And of course these dedicated (and often highly-educated) individuals made just nothing. Like, I made more working as a makeup artist on weekends than the woman I interned for — and she ran a dozen programs ranging from adult ESL classes to setting up apartments with basic goods and furnishings for new arrivals.

So in general, I’m sensitive to the fact that good people in good organizations make dollars stretch impossibly far. And at the end of the day some amount of money has to be spent on overhead and logistics in order for an organization to be effective, so as long as a charity provides transparency into their finances, I’m happy to give cash rather than an in-kind donation.

Time is treasured too

Having worked in the refugee space, I know how much work goes into resettlement and reunification. I also know exactly what is involved in redeeming miles at scale.

The effort required to combine the two cannot be overstated.

So if you feel compelled to help in some way, but don’t have the miles or cash to spare, consider reaching out to one of the above organizations (or any charity supporting a cause you feel strongly about), and offering to volunteer.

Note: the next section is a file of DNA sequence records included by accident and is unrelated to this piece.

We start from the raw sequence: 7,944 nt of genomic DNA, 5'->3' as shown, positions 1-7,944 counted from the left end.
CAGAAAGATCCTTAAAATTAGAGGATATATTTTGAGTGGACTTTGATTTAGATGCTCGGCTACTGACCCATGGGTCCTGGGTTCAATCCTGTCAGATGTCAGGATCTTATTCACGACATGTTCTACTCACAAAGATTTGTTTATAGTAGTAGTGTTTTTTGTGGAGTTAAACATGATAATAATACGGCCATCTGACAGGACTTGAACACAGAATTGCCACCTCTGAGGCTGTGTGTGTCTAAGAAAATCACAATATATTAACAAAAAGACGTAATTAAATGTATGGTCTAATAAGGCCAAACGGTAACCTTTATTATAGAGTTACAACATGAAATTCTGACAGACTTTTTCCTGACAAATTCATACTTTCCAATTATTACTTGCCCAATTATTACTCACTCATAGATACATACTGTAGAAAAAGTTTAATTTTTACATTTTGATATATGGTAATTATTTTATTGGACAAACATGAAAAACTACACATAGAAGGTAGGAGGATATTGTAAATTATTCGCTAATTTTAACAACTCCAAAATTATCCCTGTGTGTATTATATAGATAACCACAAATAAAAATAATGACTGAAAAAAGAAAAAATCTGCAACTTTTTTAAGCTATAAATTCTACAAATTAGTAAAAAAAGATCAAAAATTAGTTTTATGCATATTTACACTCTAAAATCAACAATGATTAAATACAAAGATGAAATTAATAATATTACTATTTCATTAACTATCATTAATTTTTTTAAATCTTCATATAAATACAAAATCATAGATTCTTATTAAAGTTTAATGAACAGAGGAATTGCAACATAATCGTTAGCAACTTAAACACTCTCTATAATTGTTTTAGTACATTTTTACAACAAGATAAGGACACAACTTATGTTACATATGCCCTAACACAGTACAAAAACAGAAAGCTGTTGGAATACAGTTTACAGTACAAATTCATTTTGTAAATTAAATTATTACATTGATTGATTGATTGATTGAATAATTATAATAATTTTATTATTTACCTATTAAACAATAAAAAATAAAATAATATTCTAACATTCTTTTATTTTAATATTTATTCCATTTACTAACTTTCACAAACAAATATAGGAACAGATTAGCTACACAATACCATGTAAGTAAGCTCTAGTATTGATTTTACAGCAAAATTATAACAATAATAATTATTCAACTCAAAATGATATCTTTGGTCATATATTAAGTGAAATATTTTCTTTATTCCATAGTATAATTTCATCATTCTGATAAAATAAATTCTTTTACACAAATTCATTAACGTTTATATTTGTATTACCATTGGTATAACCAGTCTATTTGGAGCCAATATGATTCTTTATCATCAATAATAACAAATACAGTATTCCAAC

It may not seem like much, but I can speak firsthand to how valuable it can be to have even a few hours of help making calls or stuffing envelopes. In addition to taking some of the workload off the organization’s staff or regular volunteers, just knowing there are others interested and supportive of the same goals can be so helpful for morale in a tough environment.

Truly, it all helps.

Airlines could do much more here

With the exception of Aeroplan, it doesn’t seem that most programs make the donation process particularly easy for organizations that want to use the miles as miles. In many cases points can’t be easily pooled or transferred without a fee, which means that pledges from donors who only have a handful of miles might still languish unused.

Helping specific and credible organizations streamline the donation and redemption process wouldn’t necessarily take much work on the backend, but would have a tremendous impact.

It’s unfortunate that the major carriers haven’t been more proactive about this, but maybe the increased attention will inspire some process changes.